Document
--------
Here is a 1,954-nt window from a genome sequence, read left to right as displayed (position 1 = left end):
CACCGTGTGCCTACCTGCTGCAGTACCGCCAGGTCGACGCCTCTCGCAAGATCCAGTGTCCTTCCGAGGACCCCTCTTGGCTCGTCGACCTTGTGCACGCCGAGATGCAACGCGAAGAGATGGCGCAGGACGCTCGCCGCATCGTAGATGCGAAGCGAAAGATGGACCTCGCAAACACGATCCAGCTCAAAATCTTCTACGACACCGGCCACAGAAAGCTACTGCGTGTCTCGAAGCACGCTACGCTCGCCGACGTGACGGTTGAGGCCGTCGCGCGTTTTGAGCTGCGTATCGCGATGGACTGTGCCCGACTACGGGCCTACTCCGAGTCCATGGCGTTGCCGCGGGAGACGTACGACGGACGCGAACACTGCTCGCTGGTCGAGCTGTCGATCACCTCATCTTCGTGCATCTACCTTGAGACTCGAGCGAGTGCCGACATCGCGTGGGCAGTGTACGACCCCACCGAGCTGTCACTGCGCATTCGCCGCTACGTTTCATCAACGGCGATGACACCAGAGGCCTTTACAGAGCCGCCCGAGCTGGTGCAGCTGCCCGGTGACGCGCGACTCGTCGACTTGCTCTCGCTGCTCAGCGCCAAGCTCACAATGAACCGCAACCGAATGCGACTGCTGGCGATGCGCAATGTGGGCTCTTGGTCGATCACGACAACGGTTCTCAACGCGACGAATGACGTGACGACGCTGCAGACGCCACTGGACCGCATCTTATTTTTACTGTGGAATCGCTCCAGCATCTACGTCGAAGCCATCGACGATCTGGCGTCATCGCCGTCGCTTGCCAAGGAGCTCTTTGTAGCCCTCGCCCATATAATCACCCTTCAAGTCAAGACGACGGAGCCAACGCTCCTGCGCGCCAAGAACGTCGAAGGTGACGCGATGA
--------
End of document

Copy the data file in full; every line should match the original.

Here is a 1,954-nt window from a genome sequence, read left to right as displayed (position 1 = left end):
CACCGTGTGCCTACCTGCTGCAGTACCGCCAGGTCGACGCCTCTCGCAAGATCCAGTGTCCTTCCGAGGACCCCTCTTGGCTCGTCGACCTTGTGCACGCCGAGATGCAACGCGAAGAGATGGCGCAGGACGCTCGCCGCATCGTAGATGCGAAGCGAAAGATGGACCTCGCAAACACGATCCAGCTCAAAATCTTCTACGACACCGGCCACAGAAAGCTACTGCGTGTCTCGAAGCACGCTACGCTCGCCGACGTGACGGTTGAGGCCGTCGCGCGTTTTGAGCTGCGTATCGCGATGGACTGTGCCCGACTACGGGCCTACTCCGAGTCCATGGCGTTGCCGCGGGAGACGTACGACGGACGCGAACACTGCTCGCTGGTCGAGCTGTCGATCACCTCATCTTCGTGCATCTACCTTGAGACTCGAGCGAGTGCCGACATCGCGTGGGCAGTGTACGACCCCACCGAGCTGTCACTGCGCATTCGCCGCTACGTTTCATCAACGGCGATGACACCAGAGGCCTTTACAGAGCCGCCCGAGCTGGTGCAGCTGCCCGGTGACGCGCGACTCGTCGACTTGCTCTCGCTGCTCAGCGCCAAGCTCACAATGAACCGCAACCGAATGCGACTGCTGGCGATGCGCAATGTGGGCTCTTGGTCGATCACGACAACGGTTCTCAACGCGACGAATGACGTGACGACGCTGCAGACGCCACTGGACCGCATCTTATTTTTACTGTGGAATCGCTCCAGCATCTACGTCGAAGCCATCGACGATCTGGCGTCATCGCCGTCGCTTGCCAAGGAGCTCTTTGTAGCCCTCGCCCATATAATCACCCTTCAAGTCAAGACGACGGAGCCAACGCTCCTGCGCGCCAAGAACGTCGAAGGTGACGCGATGA